Protests turn violent as Indonesians oppose new labor law

Protests turn violent as Indonesians oppose new labor law
Workers and students rallied across the country for the third consecutive day. (AFP)
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Updated 08 October 2020

Protests turn violent as Indonesians oppose new labor law

Protests turn violent as Indonesians oppose new labor law
  • Violence erupted in several provinces, especially in Jakarta during a rally near the presidential palace, where police fired tear gas, injuring dozens
  • Officials argue the law will encourage investment and help Indonesia anticipate changes brought by the automation of traditional industrial practices

JAKARTA: Protests in Indonesia turned violent on Thursday as workers and students rallied across the country for the third consecutive day against a controversial law that they say will erode workers’ protections, trigger job insecurity and destroy the environment. Hundreds of people have been arrested across the country.

The Omnibus Law on Job Creation Law was ratified by the Indonesian parliament during an unscheduled plenary session on Monday despite criticisms raised by workers, human rights activists and environmentalists.

The law was enacted to overhaul Indonesia’s labor regulations to attract more investors, which President Joko Widodo promised to do during his final term in office.

“We condemn the arrests which reflect the anti-democratic and repressive nature of the law enforcers,” Indonesia Labor Movement Center (SGBI) chairman Muhammad Yahya told Arab News on Thursday.

Violence erupted in several provinces, and in Jakarta police fired tear gas during a rally near the Presidential Palace, injuring dozens.

Yahya said about 50,000 workers and students joined Jakarta protests.

Thousands of factory workers in Indonesia’s main industrial zones in the country's most populous island of Java have held strikes since Thursday morning to protest against the law, causing disruptions to production.

Protesters have not been convinced by arguments put forward by officials who in a joint online press conference on Wednesday evening defended the passage of the law, arguing that it would encourage more investment and introduce more flexibility to anticipate changes brought by the automation of traditional manufacturing and industrial practices.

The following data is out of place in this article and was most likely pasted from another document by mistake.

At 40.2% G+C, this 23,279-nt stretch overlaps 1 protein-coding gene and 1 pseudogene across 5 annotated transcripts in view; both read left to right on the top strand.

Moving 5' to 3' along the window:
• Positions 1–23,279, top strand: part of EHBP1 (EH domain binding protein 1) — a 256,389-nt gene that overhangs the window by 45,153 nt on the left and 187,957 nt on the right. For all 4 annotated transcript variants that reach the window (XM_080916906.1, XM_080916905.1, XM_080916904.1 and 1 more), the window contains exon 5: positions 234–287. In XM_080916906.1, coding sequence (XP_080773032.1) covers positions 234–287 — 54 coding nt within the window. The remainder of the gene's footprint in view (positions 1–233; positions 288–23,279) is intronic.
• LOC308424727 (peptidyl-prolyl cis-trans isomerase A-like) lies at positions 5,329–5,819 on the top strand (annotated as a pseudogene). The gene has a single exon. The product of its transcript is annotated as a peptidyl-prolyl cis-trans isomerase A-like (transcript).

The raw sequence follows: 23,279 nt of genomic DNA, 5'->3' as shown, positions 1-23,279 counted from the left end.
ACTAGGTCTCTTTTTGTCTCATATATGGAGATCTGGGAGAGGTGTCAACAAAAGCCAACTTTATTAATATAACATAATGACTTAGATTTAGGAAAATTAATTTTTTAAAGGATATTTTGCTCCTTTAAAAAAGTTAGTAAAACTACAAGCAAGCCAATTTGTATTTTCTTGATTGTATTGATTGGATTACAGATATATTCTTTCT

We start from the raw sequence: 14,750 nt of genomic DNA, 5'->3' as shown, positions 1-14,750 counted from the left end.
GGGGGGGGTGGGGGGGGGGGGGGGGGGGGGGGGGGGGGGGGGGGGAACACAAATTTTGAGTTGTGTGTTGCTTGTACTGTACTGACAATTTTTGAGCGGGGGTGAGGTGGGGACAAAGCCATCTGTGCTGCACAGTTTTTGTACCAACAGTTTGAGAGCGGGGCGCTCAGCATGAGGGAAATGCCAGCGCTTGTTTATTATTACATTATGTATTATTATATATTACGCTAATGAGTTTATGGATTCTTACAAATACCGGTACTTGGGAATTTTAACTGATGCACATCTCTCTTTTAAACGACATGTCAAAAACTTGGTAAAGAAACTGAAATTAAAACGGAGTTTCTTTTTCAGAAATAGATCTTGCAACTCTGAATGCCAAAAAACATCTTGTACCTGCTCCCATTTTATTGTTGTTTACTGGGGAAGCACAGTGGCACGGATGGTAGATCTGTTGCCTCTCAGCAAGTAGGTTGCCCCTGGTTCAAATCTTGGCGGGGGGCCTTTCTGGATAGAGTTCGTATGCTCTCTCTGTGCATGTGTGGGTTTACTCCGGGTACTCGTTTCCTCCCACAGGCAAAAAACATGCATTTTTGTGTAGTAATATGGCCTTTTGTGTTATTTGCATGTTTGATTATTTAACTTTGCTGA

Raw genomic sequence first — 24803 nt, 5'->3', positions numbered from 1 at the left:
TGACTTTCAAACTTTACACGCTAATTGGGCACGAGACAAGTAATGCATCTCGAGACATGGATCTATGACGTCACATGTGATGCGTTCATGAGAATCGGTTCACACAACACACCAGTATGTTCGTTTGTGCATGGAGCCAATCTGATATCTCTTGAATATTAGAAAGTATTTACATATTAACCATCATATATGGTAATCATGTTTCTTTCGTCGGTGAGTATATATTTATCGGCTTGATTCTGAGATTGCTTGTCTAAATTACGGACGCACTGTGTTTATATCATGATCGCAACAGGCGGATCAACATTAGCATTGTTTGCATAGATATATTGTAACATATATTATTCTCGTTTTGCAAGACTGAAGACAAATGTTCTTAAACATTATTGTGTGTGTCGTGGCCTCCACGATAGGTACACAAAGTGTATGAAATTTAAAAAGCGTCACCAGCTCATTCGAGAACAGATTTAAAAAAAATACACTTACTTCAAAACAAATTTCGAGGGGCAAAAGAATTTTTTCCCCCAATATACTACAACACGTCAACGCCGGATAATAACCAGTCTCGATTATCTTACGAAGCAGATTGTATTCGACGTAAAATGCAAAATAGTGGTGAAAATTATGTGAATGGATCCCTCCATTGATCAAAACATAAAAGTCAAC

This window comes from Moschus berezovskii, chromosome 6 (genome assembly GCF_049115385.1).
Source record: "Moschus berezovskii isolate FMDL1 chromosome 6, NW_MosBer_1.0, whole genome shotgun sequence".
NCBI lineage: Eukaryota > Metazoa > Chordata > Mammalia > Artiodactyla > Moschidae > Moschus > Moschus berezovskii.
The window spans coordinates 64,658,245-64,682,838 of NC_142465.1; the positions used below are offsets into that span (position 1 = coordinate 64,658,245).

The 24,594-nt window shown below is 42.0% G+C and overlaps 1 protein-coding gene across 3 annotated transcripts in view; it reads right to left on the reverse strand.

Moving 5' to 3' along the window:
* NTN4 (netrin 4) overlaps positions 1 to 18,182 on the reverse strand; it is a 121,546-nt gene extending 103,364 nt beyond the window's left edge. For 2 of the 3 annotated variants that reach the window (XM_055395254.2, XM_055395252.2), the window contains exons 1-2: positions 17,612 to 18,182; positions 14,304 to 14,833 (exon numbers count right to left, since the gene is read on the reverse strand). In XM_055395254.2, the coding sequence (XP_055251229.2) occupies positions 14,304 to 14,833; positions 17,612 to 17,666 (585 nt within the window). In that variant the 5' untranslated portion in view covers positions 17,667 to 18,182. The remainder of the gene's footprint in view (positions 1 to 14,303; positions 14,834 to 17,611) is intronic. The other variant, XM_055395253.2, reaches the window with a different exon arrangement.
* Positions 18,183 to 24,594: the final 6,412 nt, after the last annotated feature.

Investment Coordinating Agency (BKPM) chief Bahlil Lahadalia said 153 foreign companies have lined up to start doing business in Indonesia following the adoption of the law. “(Operations of) the 153 companies will create jobs,” he said, adding that 13 million Indonesians are currently looking for a job, including 6 million who have recently been laid off in the wake of the COVID-19 outbreak.

He said the law will help Indonesia achieve its target of $55.6 billion in realized investment this year. In July, BKPM reported that $27.4 billion of the annual target had already been reached.

Experts, however, are not convinced.

Institute for Development of Economics and Finance (Indef) economist Bhima Yudhistira Adhinegara said that it is unlikely that the new omnibus law will boost domestic and foreign investment this year and next.

“The more pressing problems that must be solved to recover investment level and attract foreign investors are the handling of COVID-19, weak household consumption, eradication of corruption, declining environmental quality and the cost of logistics. These issues were not addressed in the deliberation of the omnibus law,” Adhinegara said.

Militants open fire and burn police car in Philippine town

Updated 04 December 2020

Militants open fire and burn police car in Philippine town

Militants open fire and burn police car in Philippine town

COTABATO, Philippines: Dozens of militants aligned with the Daesh group opened fire on a Philippine army detachment and burned a police patrol car in a southern town but withdrew after troops returned fire, officials said Friday.
There were no immediate reports of injuries in Thursday night’s brief attack by the Bangsamoro Islamic Freedom Fighters in Datu Piang town. Nevertheless it sparked panic among residents and rekindled fears of a repeat of a 2017 militant siege of southern Marawi city that lasted for five months before being quelled by government forces.
“We are on top of the situation. This is just an isolated case,” regional military commander Lt. Gen. Corleto Vinluan Jr. said in a statement.
Security officials gave differing statements on the motive of the 30 to 50 gunmen. Some said the militants targeted Datu Piang’s police chief over a feud but others speculated that the militants wanted to project that they are still a force to reckon with by attacking the army detachment in the center of the predominantly Muslim town.
Officials denied earlier reports that the militants managed to seize a police station and burn a Roman Catholic church.
When reinforcement troops in armored carriers arrived and opened fire, the militants fled toward a marshland, military officials said.
The Bangsamoro Islamic Freedom Fighters is one of a few small armed groups waging a separatist rural insurrection in the south of the largely Roman Catholic nation. The groups opposed a 2014 autonomy deal forged by the largest Muslim rebel group in the south with the Philippine government and have continued on and off attacks despite being weakened by battle setbacks, surrenders and factionalism.
The armed groups include the Abu Sayyaf, which has been blacklisted by the United States and the Philippines as a terrorist organization for kidnappings for ransom, beheadings and bombings.